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Mass Market Paperback Corsair Book

ISBN: 0786953071

ISBN13: 9780786953073

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Format: Mass Market Paperback

Condition: Good


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Book Overview

Cross swords with pirates in New York Times best-selling author Richard Baker's latest adventure When pirates threaten his home, Geran is elected by the city council to track the blood-thirsty pirates to their hidden base, infiltrate them, and find a way to stop them before it's too late. But the pirates are motivated by more than greed. Kin to his enemies, they seek a deeper revenge, one Geran only begins to glimpse when they kidnap the woman he...

Customer Reviews

4 ratings

Corsair by Richard Baker

Corsair by Richard Baker- This is the second book in the Blades of the Moonsea trilogy. The first being Swordmage and the last book is called Avenger, which is due out in March of 2010. This trilogy is set in the Forgotten Realm universe. Richard Baker has written numerous novels for the Forgotten Realms and others. Some of his notable works in the Realms include; The Last Mythal trilogy (Forsaken House, Farthest Reach, and Final Gate), The Shadow Stone (part of The Adventures series), Easy Betrayals (a book in the Double Diamond Triangle Saga), The City of Ravens (part of The Cities series), and the third book in the War of the Spider Queen series called Condemnation. The story picks back up a few months after the events in Swordmage. We find Geran Hulmaster returning to Hulburg after a visiting his mother. During the journey back, Geran comes across two ships that are beached on the coast. While one ship, a merchant ship, is being searched through by the pirates that took it, Geran notices that they have captured a young woman from the merchant ship and takes the risk to save her. He does and finds out that she was traveling to Hulburg to take control of one of the merchant companies, which her family owns. After returning to Hulburg, the harmach decides to put a stop to the pirates attacking ships that are bond for Hulburg. Geran is to captain the ship to search out the pirates along side with his spellscarred cousin, Kara, the ghostwise halfling, Hamil, and the teifling mage, Sarth. After sailing around the Moonsea, Geran, Hamil, and Sarth find a pirate ship and become part of its crew. During their journey as being pirates, Geran finds out that the High Captain of the corsairs, or pirates, is his disgraced uncle, Kamoth, who tried to take the throne of Hulburg from Geran's other uncle. Slowly the trio finds out the plans the corsairs have with Hulburg and try to stop it. However, back in Hulburg, militia groups are terrorizing the town. But things aren't as they seem with the terrorizing gangs. Can Geran stop the corsairs in there plans and will Hulburg survive another tempt at usurping power? Negatives: 1) Pacing. While this story is better paced than Swordmage, it still feels a little slow at times and to fast at others. There were many chapters that just dragged on for one reason or another. It's really hard to pin down exactly why they felt like the dragged on, they just did. As for the fast paced chapters, they just didn't really flow too well. It felt rushed through, thus making it harder to follow. The scenes in which this is apparent are when the trio are corsairs in order to find out their plans. There were some chapters in which things just progressed to quickly and it felt like there was a lot of things left unsaid and undone. I do have to say that the pacing is still better than Swordmage, but there still was a lot of problems. 2) Sudden Appearances. Where did Sarth and Kara come from? There absolute sudden appearance aboard th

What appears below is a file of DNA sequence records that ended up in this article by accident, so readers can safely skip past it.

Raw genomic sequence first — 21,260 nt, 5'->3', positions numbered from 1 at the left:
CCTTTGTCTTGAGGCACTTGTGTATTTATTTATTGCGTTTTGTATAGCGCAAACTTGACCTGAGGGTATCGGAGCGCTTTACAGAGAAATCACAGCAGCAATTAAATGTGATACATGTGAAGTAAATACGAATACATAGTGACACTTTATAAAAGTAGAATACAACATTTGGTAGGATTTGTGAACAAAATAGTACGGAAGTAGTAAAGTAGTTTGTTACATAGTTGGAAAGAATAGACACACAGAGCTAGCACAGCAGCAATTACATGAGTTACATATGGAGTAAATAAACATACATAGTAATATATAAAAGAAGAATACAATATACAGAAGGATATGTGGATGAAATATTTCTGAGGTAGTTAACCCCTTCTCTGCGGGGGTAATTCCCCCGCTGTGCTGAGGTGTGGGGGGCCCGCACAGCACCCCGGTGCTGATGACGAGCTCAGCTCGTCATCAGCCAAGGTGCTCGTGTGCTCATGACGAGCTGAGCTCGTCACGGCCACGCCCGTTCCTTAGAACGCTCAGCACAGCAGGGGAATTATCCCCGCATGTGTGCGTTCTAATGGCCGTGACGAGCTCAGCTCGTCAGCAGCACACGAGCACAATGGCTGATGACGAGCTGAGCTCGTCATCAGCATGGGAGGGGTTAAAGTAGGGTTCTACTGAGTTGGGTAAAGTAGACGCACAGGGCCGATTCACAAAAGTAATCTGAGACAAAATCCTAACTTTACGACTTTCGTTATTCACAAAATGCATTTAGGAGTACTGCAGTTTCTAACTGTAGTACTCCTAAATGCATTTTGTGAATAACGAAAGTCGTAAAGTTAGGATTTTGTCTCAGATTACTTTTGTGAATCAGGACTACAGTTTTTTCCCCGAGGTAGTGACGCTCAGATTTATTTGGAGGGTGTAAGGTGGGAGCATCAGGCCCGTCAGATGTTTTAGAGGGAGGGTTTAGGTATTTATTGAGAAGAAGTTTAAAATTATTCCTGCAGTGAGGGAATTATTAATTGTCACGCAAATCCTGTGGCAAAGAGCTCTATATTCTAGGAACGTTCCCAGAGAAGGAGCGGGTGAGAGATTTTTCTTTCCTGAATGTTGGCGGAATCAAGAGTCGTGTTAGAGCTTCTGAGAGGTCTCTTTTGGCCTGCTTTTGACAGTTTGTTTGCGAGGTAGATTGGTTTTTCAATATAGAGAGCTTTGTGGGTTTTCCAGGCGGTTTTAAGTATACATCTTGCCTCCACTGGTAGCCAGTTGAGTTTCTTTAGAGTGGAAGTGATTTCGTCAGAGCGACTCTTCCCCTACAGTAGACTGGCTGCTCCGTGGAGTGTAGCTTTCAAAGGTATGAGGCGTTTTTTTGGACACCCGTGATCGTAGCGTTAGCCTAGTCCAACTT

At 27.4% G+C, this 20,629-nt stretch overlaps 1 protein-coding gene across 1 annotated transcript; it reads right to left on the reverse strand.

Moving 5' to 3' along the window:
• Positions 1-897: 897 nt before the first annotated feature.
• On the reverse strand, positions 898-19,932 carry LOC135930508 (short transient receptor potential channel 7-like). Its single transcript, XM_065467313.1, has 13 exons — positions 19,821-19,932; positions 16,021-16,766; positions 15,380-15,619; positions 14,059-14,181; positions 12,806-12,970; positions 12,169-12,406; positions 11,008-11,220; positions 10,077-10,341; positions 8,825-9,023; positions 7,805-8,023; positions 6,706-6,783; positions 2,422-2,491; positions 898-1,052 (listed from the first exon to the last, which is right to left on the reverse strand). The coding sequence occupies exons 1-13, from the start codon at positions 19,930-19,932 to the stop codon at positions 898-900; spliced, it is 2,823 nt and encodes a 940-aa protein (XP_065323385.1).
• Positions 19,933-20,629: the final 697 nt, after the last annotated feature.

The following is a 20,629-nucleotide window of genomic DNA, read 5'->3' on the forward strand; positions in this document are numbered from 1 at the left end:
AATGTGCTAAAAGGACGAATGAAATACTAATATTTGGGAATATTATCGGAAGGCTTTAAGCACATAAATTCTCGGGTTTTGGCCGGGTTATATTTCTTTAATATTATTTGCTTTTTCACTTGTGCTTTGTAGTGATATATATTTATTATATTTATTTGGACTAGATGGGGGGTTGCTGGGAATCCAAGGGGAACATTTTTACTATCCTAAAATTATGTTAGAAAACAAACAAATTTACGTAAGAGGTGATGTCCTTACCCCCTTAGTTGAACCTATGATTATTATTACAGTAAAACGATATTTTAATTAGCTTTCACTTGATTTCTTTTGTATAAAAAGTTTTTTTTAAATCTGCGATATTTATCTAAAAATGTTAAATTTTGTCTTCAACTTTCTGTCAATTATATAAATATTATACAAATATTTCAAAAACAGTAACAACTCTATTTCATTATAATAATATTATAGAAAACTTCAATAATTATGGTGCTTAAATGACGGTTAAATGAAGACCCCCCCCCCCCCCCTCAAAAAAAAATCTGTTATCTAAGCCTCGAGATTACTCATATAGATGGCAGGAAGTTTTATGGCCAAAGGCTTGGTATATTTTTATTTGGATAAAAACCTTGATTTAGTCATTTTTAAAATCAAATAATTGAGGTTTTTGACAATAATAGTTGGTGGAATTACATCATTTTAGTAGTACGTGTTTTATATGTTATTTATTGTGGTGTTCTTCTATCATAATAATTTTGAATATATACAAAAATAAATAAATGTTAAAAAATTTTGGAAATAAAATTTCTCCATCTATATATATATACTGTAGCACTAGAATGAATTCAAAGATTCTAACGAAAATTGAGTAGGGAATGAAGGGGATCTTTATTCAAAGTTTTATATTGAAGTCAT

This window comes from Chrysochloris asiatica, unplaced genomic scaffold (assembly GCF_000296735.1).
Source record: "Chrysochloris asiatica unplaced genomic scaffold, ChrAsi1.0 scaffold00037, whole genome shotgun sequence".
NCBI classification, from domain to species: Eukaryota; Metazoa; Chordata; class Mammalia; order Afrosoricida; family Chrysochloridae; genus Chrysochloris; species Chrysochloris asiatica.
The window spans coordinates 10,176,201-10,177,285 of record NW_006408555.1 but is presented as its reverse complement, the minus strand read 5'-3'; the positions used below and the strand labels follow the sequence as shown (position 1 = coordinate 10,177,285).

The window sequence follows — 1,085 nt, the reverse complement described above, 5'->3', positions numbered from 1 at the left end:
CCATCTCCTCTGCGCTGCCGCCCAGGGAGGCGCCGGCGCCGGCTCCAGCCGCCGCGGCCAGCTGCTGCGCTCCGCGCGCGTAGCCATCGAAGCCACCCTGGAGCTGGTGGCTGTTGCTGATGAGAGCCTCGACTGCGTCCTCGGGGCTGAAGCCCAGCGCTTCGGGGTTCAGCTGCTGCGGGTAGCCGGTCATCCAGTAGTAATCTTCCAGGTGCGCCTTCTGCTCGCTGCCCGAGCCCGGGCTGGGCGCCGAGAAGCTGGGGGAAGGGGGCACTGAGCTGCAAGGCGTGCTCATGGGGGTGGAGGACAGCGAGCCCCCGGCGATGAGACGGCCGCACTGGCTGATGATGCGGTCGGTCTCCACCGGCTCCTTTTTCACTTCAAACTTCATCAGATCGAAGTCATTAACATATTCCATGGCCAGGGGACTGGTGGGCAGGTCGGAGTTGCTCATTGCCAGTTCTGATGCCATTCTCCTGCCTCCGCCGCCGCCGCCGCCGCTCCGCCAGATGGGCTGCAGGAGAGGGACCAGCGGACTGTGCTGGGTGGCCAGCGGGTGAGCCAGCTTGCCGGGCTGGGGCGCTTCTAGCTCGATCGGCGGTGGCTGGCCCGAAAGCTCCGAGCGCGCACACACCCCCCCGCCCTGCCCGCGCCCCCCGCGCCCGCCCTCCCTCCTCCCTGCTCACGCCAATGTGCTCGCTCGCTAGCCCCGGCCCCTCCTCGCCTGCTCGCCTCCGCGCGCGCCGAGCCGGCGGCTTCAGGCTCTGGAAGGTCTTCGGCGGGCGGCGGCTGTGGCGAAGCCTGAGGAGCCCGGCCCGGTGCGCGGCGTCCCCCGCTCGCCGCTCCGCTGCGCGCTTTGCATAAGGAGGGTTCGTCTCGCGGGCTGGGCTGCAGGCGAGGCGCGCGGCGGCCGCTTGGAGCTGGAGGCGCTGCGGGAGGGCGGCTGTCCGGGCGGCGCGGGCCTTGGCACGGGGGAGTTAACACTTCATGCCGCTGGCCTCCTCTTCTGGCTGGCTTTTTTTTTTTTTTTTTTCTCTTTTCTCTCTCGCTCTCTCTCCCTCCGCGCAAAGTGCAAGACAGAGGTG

It has short its commings, but i couldn't put it down

I would recommend this book to anyone. It is the sequel to Sword Mage, so you need to read the first book in the trilogy. I will get straight to the point, there is some of the book's plot that makes the main character seemed forced in his emotions towards someone, but i will not say in case you have not read the book. But other than that, i have no criticism. This book reminds me why i love fantasy. It allows the author complete control and ability to weave a story around what makes us human. Of love, life, hatred, mistakes, just all the things that come along with living while allowing us to see briefly a world of incredibly beauty just with our imagination. So if anything i have said struck true to you, i would recommend you read this book.